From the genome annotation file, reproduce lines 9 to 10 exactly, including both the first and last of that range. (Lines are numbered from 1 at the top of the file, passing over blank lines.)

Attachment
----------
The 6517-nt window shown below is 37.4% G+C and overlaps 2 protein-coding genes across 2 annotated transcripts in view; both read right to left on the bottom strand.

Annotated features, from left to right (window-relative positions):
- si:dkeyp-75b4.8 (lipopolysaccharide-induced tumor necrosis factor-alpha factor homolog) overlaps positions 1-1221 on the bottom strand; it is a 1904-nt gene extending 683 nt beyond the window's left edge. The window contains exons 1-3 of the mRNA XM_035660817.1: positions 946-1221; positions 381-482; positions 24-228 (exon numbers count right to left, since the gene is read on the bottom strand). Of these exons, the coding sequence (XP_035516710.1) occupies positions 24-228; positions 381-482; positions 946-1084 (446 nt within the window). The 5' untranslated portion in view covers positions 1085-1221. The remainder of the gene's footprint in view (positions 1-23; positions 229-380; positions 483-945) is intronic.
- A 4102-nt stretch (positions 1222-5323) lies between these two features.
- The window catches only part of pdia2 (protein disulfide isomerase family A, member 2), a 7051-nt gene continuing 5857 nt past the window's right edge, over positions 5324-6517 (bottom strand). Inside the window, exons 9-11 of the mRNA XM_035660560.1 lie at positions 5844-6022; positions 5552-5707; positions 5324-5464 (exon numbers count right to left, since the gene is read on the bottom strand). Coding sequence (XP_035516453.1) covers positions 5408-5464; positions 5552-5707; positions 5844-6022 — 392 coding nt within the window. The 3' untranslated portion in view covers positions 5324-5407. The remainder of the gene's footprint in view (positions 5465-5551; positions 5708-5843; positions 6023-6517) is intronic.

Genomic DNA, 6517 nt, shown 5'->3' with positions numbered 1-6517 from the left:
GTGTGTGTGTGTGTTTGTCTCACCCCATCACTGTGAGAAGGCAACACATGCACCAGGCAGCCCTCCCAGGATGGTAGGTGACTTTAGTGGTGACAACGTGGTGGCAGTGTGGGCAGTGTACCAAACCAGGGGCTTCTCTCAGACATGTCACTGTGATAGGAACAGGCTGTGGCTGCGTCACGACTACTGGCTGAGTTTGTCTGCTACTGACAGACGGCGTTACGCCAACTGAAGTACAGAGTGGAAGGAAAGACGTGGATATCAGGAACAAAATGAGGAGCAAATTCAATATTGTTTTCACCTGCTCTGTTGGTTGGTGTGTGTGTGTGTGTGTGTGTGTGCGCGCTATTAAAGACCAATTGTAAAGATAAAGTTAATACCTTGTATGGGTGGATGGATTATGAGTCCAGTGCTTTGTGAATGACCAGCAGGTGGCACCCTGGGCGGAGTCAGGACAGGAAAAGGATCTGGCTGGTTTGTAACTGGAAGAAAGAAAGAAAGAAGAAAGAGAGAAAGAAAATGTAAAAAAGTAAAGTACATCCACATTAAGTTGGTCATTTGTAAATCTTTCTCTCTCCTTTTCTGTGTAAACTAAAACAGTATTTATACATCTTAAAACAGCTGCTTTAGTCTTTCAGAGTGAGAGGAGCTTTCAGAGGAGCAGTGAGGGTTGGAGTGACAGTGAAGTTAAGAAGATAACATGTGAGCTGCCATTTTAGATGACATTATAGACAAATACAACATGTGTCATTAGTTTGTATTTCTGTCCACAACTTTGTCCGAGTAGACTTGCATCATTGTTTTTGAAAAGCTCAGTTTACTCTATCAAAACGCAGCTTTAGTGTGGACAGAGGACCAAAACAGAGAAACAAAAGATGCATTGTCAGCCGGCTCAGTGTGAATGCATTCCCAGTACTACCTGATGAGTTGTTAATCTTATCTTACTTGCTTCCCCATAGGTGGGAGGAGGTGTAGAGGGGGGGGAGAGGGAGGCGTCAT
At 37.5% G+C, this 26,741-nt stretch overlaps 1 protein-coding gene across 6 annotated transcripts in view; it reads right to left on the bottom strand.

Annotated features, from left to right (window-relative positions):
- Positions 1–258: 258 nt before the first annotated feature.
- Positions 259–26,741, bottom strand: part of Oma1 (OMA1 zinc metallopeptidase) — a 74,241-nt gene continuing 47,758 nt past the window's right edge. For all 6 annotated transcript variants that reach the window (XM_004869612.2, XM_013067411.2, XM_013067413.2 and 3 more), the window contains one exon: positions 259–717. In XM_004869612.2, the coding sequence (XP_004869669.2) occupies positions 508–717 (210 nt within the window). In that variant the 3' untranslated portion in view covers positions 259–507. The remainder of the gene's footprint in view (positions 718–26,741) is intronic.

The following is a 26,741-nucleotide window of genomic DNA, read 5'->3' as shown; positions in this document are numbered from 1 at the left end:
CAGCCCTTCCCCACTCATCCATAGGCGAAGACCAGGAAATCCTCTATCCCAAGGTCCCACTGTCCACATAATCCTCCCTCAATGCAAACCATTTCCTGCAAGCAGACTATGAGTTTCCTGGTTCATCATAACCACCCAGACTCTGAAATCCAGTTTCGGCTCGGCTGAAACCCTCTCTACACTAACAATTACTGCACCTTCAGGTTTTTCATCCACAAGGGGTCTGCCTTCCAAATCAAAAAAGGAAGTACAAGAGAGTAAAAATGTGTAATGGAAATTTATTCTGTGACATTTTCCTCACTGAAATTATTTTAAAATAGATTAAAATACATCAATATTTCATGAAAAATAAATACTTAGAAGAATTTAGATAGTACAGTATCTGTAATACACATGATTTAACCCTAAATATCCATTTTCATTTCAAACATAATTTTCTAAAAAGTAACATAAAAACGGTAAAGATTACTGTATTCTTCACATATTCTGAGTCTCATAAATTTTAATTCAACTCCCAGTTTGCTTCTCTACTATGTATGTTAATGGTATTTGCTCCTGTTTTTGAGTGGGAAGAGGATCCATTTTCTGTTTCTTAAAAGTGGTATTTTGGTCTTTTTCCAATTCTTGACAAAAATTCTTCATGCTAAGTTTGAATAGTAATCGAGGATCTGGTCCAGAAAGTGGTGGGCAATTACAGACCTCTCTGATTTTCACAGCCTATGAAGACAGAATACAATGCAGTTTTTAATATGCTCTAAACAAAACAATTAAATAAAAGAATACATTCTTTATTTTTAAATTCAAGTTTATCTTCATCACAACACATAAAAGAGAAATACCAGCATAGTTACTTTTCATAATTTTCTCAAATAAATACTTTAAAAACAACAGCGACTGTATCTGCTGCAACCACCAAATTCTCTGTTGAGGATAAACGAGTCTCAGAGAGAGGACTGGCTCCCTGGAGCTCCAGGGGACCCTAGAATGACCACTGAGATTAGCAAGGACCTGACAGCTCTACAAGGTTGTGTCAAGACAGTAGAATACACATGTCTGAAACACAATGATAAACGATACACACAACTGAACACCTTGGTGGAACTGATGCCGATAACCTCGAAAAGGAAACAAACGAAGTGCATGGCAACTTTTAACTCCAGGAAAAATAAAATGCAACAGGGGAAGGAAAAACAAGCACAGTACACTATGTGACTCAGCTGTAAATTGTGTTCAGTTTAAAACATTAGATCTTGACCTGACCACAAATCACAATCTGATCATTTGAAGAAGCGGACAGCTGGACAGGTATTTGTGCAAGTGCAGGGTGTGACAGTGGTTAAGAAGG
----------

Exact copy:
Annotated features, from left to right (window-relative positions):
- Positions 1–258: 258 nt before the first annotated feature.